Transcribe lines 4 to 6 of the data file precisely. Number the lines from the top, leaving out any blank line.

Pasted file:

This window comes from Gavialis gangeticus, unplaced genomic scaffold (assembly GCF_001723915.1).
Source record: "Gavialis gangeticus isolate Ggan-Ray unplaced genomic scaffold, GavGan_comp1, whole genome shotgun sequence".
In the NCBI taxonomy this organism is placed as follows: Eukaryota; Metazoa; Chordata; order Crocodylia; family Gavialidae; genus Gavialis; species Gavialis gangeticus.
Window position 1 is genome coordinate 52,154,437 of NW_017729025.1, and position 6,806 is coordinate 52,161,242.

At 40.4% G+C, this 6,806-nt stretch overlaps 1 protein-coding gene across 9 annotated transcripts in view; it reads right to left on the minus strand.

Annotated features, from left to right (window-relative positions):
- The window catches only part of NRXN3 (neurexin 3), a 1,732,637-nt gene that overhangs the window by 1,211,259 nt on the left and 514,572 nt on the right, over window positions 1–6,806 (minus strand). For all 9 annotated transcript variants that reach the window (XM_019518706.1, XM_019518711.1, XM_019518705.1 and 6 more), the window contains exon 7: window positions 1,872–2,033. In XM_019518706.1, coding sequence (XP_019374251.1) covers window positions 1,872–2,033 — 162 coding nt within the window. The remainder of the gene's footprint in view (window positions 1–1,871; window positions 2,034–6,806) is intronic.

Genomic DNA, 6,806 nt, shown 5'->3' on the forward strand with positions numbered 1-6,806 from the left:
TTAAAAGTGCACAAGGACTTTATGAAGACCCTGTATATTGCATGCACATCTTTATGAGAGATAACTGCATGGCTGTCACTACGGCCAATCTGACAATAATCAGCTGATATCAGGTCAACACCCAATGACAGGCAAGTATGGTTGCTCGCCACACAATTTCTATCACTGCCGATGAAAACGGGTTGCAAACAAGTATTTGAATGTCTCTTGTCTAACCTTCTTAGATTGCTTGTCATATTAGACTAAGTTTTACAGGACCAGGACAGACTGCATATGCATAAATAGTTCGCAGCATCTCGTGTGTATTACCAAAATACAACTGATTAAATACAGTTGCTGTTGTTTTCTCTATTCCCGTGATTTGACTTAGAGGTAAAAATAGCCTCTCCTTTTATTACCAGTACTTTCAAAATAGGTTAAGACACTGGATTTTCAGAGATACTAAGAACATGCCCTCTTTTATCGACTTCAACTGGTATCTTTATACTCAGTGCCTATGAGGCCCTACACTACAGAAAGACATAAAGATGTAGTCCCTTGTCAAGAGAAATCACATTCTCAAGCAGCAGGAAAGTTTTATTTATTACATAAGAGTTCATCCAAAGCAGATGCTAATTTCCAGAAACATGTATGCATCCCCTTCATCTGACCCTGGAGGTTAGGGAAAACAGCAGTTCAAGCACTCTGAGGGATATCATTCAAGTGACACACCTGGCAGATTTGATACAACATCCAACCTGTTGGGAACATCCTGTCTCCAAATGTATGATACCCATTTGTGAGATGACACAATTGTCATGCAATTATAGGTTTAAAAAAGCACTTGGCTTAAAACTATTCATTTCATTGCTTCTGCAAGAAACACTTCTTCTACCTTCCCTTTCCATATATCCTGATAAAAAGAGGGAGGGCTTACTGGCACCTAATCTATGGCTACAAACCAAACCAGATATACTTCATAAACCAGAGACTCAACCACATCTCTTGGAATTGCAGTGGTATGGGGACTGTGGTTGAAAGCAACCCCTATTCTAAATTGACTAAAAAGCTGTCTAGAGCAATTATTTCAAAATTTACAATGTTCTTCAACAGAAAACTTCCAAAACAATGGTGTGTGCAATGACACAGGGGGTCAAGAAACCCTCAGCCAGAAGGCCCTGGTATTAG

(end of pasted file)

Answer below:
Window position 1 is genome coordinate 52,154,437 of NW_017729025.1, and position 6,806 is coordinate 52,161,242.

At 40.4% G+C, this 6,806-nt stretch overlaps 1 protein-coding gene across 9 annotated transcripts in view; it reads right to left on the minus strand.

Annotated features, from left to right (window-relative positions):